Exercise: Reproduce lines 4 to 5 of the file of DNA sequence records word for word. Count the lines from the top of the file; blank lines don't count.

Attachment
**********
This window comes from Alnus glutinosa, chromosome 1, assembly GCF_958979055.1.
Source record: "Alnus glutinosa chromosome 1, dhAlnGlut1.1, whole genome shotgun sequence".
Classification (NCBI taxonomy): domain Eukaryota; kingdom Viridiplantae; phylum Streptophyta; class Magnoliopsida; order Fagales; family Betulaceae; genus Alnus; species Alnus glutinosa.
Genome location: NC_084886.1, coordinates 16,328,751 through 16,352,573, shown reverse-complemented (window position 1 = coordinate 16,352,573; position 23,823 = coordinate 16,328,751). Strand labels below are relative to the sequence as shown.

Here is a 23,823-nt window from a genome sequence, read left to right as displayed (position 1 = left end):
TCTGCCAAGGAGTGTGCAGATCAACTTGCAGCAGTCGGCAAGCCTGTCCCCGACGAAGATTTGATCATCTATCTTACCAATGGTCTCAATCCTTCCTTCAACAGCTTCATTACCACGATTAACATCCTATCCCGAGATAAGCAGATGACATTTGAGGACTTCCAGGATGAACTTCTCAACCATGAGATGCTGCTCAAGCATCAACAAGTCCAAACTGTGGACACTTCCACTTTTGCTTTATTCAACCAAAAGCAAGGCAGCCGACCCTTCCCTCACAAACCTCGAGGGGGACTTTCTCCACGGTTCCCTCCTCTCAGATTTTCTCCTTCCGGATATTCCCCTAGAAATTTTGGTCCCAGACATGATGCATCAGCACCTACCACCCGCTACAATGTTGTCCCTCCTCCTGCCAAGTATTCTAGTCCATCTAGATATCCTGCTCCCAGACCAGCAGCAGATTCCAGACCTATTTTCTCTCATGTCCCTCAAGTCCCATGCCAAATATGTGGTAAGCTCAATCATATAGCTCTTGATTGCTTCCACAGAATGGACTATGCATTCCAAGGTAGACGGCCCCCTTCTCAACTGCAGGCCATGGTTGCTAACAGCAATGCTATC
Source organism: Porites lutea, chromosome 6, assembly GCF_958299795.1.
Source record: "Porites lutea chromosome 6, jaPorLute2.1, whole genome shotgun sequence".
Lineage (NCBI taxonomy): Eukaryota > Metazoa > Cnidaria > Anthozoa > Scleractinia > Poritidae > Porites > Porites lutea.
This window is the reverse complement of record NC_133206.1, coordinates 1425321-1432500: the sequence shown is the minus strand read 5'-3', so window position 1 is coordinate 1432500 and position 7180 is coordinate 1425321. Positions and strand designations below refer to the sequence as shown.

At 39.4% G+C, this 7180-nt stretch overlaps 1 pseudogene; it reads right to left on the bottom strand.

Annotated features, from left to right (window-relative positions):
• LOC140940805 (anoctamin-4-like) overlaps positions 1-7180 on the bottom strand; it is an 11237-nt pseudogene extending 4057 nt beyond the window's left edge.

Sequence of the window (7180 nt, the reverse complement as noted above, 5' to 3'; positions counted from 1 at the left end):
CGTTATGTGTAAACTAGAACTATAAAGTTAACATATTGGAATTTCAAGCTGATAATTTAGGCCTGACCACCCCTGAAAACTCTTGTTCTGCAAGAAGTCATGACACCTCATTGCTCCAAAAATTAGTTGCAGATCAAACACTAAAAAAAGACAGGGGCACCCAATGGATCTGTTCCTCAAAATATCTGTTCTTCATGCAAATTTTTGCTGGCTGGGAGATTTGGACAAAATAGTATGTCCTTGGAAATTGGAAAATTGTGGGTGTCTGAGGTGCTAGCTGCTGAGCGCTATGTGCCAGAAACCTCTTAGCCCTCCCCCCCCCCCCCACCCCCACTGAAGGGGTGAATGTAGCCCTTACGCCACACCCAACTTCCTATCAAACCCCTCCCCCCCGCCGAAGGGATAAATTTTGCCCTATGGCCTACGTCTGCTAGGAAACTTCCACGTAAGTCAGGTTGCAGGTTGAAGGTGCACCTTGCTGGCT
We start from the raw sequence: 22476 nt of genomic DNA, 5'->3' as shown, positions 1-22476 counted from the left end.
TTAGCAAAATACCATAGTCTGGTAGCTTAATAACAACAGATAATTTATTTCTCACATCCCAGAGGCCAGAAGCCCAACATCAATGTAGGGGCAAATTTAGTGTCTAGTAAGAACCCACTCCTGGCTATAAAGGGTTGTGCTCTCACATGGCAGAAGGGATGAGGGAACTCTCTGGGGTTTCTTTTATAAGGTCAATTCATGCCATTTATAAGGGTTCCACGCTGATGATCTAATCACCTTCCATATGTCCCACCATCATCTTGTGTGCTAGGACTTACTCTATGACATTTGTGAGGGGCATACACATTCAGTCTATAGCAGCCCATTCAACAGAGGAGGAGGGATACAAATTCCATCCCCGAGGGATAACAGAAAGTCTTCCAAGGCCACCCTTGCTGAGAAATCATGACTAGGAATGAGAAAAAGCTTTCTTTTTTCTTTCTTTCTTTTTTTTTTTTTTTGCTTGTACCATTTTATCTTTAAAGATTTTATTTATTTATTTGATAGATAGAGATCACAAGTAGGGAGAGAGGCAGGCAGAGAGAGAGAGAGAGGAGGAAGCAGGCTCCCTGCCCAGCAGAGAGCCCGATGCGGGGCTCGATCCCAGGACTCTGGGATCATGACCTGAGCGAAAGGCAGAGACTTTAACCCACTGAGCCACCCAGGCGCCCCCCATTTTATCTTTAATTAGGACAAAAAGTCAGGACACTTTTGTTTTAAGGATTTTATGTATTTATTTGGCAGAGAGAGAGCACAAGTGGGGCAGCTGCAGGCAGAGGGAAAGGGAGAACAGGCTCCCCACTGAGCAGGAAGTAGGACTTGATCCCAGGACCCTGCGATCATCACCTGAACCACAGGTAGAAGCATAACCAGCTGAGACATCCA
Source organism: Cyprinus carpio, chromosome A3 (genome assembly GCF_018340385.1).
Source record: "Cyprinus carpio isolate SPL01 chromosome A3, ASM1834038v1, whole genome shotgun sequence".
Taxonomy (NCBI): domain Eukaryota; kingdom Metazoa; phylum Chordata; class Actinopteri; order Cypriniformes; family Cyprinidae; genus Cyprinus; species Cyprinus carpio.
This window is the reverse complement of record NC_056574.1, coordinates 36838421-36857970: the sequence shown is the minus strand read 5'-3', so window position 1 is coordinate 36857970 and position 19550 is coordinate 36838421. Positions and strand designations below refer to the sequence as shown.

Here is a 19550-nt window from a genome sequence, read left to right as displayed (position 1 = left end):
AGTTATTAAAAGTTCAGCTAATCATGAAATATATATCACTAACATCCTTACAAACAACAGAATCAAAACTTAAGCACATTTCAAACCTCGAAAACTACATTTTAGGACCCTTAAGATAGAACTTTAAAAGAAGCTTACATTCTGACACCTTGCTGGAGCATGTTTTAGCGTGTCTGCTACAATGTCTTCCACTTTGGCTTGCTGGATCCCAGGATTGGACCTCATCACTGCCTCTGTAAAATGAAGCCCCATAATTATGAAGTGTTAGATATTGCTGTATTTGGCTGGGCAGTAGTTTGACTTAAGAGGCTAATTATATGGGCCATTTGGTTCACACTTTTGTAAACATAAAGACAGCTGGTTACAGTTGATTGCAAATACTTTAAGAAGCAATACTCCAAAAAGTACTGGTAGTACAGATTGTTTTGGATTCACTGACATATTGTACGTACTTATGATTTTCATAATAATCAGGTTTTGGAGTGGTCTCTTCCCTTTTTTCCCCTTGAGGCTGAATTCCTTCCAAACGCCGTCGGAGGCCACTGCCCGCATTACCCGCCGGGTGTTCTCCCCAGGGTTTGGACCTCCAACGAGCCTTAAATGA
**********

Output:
Genome location: NC_084886.1, coordinates 16,328,751 through 16,352,573, shown reverse-complemented (window position 1 = coordinate 16,352,573; position 23,823 = coordinate 16,328,751). Strand labels below are relative to the sequence as shown.

Here is a 23,823-nt window from a genome sequence, read left to right as displayed (position 1 = left end):